Tuesday, October 28, 2014

The Marrying Type

Will and Me on our tenth wedding anniversary, October 22, 2014

I'm in love with my husband. I know: crazy, right? Who'd have thought I was the marrying type? I'm a feminist, for Goddess' sake. I don't need a man. 

It's true. I don't need a man. Not just any ole man. I need Will. And I'm slowly learning how to talk myself out of experiencing a panic attack when I say that. I hate to need. Need means weakness. Need means powerlessness. A feminist who admits she needs a man is like a fish who admits she needs a bicycle. Yet somehow I've found myself peddling along happily with my fins.

What has happened to me? How could an independent, free-spirit like myself end up married of all things? When, in my twenties, my therapist once told me that I needed to visualize happiness, I needed to imagine what a happy life would be, what I pictured for myself was not a ranch in the suburbs with a husband, a kid, and three pets. I pictured myself alone in my urban loft apartment, stroking my lap cat in between moments of pounding out fantastic, important novels on the keyboard of my computer. Or sitting alone in a field under a solitary tree with a notebook on my knee, writing my stories out long-hand, all Alice-Walker-like. Not hurriedly churning out my thoughts on a blog before it's time to pick the kid up from school, greet the husband at the door, and make dinner for the whole family.

But I'd take hurriedly churning out my thoughts on a blog and the tasks of motherhood and wifery over insecurity and loneliness any day. What I hadn't imagined back in my youth is that a stable family life would enable me to be who I want to be. The examples set for me growing up were my dad selfishly controlling my mom and my mom shifting between miserable acquiescence and plotting ways to get out.

I sometimes think I'd like to write full-time, to put all of my energy and efforts into writing an important novel, ignoring my family, ignoring the housework, ignoring my job at the library, ignoring my Sunday school class, ignoring my pets and all the responsibilities that keep me away from sitting down to write. But I suspect if I did solely focus on my writing, it would drain me. All that me-time. Sometimes "me" is too much.

I respect Virginia Woolf's opinion that a woman needs a room of her own, but I'm also not a rich woman who can afford to hire people to cook and clean and care for my family while I practice my art all day locked up in my room. I like to think my writing is important. But so are the dishes. So is my husband. So is our kid. So is feeling needed.

Not to be all "nanny nanny boo boo" about it, but sure, Woolf had a room of her own to read and write and think her important thoughts, but a lot of good it did her when she was floating face down up the river. I admire writers such as Woolf, and I like to emulate their art, but, as a person prone to depression myself, I'm trying my hardest not to emulate their life. Call me crazy, but I want to practice my art while simultaneously not killing myself.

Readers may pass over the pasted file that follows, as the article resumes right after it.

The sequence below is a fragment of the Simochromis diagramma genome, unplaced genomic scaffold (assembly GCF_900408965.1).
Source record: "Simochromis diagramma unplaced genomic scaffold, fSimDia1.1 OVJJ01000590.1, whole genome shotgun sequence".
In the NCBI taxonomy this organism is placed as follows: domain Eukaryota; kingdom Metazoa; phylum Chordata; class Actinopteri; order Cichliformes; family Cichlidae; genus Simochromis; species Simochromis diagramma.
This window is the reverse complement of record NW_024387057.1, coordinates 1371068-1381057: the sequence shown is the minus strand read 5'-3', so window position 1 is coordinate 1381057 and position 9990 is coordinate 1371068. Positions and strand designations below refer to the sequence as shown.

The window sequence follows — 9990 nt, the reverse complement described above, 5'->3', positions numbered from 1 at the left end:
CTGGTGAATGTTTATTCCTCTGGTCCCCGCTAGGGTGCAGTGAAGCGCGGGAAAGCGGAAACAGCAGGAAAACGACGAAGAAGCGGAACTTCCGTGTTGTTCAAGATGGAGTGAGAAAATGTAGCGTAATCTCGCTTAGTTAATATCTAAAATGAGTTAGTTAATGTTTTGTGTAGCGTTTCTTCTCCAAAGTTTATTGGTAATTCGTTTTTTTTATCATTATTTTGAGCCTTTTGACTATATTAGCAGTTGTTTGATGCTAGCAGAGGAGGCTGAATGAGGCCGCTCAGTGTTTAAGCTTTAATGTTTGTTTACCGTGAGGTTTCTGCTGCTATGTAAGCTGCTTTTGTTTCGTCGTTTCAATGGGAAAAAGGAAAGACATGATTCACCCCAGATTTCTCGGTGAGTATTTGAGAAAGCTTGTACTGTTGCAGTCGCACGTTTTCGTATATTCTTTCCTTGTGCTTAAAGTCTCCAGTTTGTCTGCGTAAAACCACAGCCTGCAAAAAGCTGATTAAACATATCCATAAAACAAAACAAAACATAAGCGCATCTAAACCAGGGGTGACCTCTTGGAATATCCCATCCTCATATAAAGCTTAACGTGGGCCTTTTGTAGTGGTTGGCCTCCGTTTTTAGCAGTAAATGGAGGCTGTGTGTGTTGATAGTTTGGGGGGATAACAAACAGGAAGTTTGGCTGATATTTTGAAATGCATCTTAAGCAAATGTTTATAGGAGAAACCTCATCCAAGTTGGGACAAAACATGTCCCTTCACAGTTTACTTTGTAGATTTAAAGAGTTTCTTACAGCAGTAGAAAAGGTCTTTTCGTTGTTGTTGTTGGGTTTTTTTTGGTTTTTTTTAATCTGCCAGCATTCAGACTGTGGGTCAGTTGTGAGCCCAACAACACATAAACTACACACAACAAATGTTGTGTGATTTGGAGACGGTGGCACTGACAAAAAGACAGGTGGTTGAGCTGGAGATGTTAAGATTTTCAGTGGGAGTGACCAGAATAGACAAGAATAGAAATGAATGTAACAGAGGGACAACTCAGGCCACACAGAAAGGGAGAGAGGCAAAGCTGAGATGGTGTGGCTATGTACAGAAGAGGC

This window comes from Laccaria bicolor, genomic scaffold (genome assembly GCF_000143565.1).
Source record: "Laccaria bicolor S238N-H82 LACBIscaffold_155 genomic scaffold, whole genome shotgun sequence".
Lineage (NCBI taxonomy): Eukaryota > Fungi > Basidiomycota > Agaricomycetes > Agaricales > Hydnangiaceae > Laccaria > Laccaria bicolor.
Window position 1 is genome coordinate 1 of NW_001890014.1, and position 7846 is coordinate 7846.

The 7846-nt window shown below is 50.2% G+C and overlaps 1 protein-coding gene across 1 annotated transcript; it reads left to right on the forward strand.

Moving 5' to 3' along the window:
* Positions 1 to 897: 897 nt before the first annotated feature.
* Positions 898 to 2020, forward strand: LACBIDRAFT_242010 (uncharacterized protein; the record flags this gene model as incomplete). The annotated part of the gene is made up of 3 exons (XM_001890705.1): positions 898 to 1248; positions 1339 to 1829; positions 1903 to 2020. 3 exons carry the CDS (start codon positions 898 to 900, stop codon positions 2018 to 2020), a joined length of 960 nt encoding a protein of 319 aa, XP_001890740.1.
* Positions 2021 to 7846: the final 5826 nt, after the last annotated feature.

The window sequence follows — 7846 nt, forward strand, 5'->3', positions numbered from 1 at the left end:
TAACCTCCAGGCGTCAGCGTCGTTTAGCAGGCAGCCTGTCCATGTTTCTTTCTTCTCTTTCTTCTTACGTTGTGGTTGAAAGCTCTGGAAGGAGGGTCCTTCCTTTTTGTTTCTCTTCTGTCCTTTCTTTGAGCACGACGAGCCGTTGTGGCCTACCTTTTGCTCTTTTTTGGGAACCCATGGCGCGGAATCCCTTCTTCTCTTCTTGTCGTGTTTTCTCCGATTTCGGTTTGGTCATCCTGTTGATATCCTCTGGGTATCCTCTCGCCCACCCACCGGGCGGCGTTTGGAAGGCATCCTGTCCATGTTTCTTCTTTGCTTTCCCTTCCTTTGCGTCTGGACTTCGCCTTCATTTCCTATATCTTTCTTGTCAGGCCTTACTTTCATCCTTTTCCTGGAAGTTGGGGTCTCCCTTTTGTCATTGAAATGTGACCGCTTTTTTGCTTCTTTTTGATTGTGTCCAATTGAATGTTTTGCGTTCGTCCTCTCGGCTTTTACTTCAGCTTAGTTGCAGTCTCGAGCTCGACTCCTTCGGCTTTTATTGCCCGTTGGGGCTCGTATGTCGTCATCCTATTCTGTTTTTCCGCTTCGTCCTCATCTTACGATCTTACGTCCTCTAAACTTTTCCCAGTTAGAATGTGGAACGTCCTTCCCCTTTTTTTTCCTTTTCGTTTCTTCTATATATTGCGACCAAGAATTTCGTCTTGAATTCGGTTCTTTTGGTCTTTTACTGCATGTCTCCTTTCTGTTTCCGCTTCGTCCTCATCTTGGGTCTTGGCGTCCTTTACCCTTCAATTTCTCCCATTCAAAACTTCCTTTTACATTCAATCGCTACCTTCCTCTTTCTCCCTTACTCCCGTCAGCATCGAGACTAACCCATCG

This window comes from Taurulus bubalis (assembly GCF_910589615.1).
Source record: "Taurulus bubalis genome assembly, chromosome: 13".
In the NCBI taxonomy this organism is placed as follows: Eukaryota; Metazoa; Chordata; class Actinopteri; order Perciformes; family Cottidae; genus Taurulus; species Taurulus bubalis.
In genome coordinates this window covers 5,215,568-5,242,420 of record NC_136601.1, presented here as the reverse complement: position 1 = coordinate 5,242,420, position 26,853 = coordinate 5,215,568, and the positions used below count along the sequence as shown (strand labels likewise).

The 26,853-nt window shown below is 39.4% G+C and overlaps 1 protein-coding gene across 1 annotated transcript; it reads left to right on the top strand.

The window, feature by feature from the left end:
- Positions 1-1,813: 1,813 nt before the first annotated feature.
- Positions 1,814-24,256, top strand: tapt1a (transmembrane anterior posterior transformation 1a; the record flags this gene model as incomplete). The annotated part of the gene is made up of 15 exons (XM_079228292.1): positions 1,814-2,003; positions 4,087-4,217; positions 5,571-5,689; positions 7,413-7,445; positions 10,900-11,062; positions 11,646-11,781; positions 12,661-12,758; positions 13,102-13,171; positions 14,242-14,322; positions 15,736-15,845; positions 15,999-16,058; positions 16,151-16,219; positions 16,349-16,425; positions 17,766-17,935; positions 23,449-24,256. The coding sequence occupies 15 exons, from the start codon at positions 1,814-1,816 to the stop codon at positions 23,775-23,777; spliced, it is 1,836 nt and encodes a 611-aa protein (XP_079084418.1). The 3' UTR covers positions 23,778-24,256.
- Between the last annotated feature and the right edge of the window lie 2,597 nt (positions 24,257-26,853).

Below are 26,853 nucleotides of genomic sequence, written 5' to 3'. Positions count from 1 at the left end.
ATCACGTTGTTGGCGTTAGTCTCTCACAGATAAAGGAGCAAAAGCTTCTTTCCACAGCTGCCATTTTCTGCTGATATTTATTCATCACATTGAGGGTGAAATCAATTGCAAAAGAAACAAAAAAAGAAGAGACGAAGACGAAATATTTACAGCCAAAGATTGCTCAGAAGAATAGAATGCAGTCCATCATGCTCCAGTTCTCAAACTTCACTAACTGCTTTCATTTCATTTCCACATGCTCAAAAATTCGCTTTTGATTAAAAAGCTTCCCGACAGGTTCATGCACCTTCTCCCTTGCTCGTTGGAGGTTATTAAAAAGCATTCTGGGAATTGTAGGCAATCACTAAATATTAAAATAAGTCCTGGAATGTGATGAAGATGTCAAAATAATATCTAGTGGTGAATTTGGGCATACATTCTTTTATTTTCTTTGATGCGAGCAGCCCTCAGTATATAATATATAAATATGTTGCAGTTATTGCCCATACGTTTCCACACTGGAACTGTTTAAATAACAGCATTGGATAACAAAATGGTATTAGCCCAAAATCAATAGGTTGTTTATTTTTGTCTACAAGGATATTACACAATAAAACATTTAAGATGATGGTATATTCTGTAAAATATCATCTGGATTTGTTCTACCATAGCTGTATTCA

It's hard. I'm sensitive. Intense. Into ideation more than completion. I have, what I've been told, an artistic temperment. Don't all creative types?

Nope. Not Will.

A fellow ENFP friend shared a link to this good summary of the Myers-Briggs type. I see myself in all of it, but especially this part:

"ENFPs are fiercely independent, and much more than stability and security, they crave creativity and freedom." At first, I thought to myself, nuh uh, Will's stable and secure, and I crave him. 

Then it hit me: Will gives me the freedom to creatively express myself because of his support. I married a man who encourages my creativity, and gives me the ultimate freedom that comes from feeling securely and stably loved. I'm serious. Will's the real deal.

Will and me on our wedding day, October 22, 2004

Will and I recently celebrated our tenth anniversary. It's a cliche to say "I can't believe it," but it's true. I never thought I'd make it ten years with anyone. I'm incredibly good at fucking things up and running people off. But not Will. Will stands firm. He's going nowhere, even when I'm going crazy. I can lie in bed in a depressive slumber for a week, or come home from work and take my bad mood out on the people I love, and somehow, for no reason, because he loves me, Will never flees.

Will and me on our ninth wedding anniversary, October 22, 2013

"In sickness and in health," Will repeated after the Judge a decade ago, and he still means it.

Will and me on our eighth wedding anniversary, October 22, 2012

Will and me on our seventh wedding anniversary, October 22, 2011

Will and me on our sixth wedding anniversary, October 22, 2010

Will is an ISTJ. I am an ENFP. Our opposite personality pieces pull together to make us whole.When I am with Will, I don't feel so off-balance. I feel safe. Secure. Loved. Free to be who I am. Pleasantly surprised to find it's possible to have freedom and security, both.